• Categorization should as much as possible be based on physical rather than ethical or political criteria. As discussed below, while we do track incident-level responsibility (i.e. who started any particular incident), virtually all our analysis is based on casualty-level responsibility – meaning that we track responsibility for fatalities based purely upon who killed whom, not upon why a particular person was killed. This approach avoids the infinite regress of “who started first” – where each side claims that its own actions are a just and proper response to the other side’s previous actions.
  • “Safety reserves” (such as our categorization of all Palestinians of “Unknown” combatant level as non-combatants) should be created wherever categories unavoidably involve the use of judgment.
  • The more that can be done with the least controversial data – such as the age and gender of victims – the better. To the extent that we can learn interesting things from simple demographic data, we significantly reduce the possibility that bias will color our results.
  • Raw data and categorizations of each incident and casualty should be made available to the general public. By making a database inquiry function available on a website, the investigator makes it plain that the general public does not have to take the published aggregate statistical results on faith. In addition, skeptical (and energetic) members of the public may find and report genuine problems with the categorization of specific incidents and casualties, improving the quality of the data. (Sadly, our experience has been that while many people accuse us of bias simply because we are Israeli, virtually none of them make the effort to check the accuracy of our work.)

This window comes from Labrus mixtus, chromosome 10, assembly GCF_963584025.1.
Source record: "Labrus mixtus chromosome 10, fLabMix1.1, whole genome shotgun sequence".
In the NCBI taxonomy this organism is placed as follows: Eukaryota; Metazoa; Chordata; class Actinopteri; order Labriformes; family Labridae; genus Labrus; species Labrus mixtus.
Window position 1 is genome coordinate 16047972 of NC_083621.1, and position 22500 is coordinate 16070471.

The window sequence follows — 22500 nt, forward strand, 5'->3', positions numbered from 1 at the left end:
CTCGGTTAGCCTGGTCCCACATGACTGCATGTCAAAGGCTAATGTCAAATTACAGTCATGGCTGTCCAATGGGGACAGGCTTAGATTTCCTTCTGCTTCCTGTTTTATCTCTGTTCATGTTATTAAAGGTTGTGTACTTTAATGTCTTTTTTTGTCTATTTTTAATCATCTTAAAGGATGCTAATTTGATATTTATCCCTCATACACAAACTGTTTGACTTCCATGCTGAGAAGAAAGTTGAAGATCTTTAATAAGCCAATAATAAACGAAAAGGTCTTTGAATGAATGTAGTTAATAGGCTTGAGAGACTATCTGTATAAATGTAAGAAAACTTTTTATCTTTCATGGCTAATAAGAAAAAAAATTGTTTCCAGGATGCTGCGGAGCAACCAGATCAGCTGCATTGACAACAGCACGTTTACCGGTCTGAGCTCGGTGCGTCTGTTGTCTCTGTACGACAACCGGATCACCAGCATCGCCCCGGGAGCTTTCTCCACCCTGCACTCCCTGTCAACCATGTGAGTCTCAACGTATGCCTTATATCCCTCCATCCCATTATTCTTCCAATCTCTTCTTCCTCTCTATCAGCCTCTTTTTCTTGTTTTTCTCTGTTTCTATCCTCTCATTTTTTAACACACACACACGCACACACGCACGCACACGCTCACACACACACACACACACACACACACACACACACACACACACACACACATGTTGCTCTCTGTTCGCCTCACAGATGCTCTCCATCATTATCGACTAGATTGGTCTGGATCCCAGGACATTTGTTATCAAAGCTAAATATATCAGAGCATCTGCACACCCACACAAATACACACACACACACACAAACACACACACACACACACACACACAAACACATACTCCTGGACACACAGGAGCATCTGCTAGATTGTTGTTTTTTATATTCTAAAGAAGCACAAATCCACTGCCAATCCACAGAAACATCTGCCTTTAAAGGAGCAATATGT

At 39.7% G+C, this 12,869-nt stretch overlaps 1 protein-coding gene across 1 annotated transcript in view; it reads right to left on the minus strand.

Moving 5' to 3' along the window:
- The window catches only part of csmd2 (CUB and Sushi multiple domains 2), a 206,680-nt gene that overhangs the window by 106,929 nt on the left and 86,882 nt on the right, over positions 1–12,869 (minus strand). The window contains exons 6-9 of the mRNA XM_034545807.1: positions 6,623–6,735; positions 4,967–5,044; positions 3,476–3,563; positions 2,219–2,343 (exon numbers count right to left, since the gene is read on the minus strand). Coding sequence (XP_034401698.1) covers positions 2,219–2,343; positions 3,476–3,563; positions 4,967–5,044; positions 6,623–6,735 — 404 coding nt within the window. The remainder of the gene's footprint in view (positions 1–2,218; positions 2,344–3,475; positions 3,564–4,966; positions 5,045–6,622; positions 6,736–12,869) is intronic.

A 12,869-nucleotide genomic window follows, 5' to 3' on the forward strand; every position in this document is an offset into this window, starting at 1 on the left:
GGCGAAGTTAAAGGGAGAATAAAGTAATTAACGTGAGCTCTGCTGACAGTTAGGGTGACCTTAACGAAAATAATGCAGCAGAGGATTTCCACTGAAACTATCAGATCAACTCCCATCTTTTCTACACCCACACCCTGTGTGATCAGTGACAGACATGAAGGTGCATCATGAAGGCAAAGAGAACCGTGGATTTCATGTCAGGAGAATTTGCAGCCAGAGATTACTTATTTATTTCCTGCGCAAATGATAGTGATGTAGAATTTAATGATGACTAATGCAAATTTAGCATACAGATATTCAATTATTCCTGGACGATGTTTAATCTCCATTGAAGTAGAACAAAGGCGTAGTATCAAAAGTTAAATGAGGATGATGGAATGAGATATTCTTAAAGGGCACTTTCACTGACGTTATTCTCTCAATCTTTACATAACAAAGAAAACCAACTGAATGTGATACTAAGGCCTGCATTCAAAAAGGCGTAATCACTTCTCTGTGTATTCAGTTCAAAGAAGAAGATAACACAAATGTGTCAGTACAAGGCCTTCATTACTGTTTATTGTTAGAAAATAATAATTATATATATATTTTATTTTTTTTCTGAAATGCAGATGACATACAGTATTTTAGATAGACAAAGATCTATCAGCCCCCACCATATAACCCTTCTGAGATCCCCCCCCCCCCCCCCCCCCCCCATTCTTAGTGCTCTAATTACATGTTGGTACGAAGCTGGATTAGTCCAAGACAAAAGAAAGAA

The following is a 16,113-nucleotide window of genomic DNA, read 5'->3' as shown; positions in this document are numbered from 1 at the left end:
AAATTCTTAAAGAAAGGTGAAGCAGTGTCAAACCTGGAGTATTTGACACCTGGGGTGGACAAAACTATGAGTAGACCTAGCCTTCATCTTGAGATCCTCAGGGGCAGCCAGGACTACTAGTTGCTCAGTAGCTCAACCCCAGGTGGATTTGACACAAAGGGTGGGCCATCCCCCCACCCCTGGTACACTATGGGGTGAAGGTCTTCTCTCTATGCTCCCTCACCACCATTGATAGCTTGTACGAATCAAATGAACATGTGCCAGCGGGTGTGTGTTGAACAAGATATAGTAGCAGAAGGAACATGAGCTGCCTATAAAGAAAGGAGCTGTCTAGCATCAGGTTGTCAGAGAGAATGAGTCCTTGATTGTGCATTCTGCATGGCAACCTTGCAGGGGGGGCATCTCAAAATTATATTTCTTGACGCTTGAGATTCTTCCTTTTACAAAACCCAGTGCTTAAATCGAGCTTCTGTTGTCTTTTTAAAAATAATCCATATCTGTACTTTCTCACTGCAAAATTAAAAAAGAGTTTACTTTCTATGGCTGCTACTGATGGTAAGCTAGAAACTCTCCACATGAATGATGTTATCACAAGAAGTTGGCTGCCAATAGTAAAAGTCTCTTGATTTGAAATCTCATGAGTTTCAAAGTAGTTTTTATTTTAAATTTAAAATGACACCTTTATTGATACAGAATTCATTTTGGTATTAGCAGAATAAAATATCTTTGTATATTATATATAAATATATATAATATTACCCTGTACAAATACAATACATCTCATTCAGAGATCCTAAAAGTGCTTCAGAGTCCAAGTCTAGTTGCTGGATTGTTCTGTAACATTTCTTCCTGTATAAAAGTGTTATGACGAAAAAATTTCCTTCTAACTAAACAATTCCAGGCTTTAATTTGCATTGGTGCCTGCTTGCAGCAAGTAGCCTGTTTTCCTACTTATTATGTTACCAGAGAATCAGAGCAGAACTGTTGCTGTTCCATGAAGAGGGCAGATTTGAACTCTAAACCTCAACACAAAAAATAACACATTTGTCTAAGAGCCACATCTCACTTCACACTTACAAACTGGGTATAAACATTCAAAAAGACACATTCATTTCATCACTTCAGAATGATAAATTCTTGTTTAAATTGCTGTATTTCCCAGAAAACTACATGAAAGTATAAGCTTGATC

3.2 Civilians and non-combatants

Media reports frequently discuss the casualties of low-intensity conflict in terms of the number of “civilian fatalities” on each side. We have deliberately avoided this usage. In any conflict between a country with conventionally-organized military and police forces and an opposing force mostly composed of non-uniformed “irregulars”, the state actor’s forces cannot avoid killing a disproportionate number of “civilians” – since even their most deadly opponents are usually not members of an official military or security force, and in many cases have perfectly respectable “day jobs”. Further, people on either side of a low-intensity conflict may act in different capacities at different times – for example, many members of Palestinian security forces combine their official service with membership in one or more unofficial groups such as Hamas or the various arms of Fatah. When Palestinians in this situation have killed Israelis, they have generally done so in their “civilian” capacity.

At first glance, it should be easier to determine which state-actor fatalities are “civilians”. However, even here the distinction between “civilians” and members of official security forces paints a somewhat distorted picture. A substantial number of Israeli fatalities, especially those killed inside “Israel proper”, have been members of the civil police, or noncombatant members of the Israel Defense Forces such as office workers and mechanics. By most internationally accepted definitions, such individuals are considered to be non-combatants. (See, for example, the U.S. State Department’s definition of “noncombatants” in their “Patterns of Global Terrorism” reports. It is worth noting, however, that we differ from the State Department in our definition of terrorism: They define terrorism as attacks against non-combatant targets, while we define it as attacks against civilian targets.)

As a result of all these factors, dividing a low-intensity conflict's fatalities into “civilians” and “non-civilians” over-emphasizes the “civilian” status of many of the non-state side’s victims, and to a degree distorts the significance of the state actor’s fatalities as well. At best, such categorization paints an inaccurate picture of the conflict; and in some instances, those who use these categories are clearly being disingenuous in claiming the deaths of active militants as “civilian casualties”.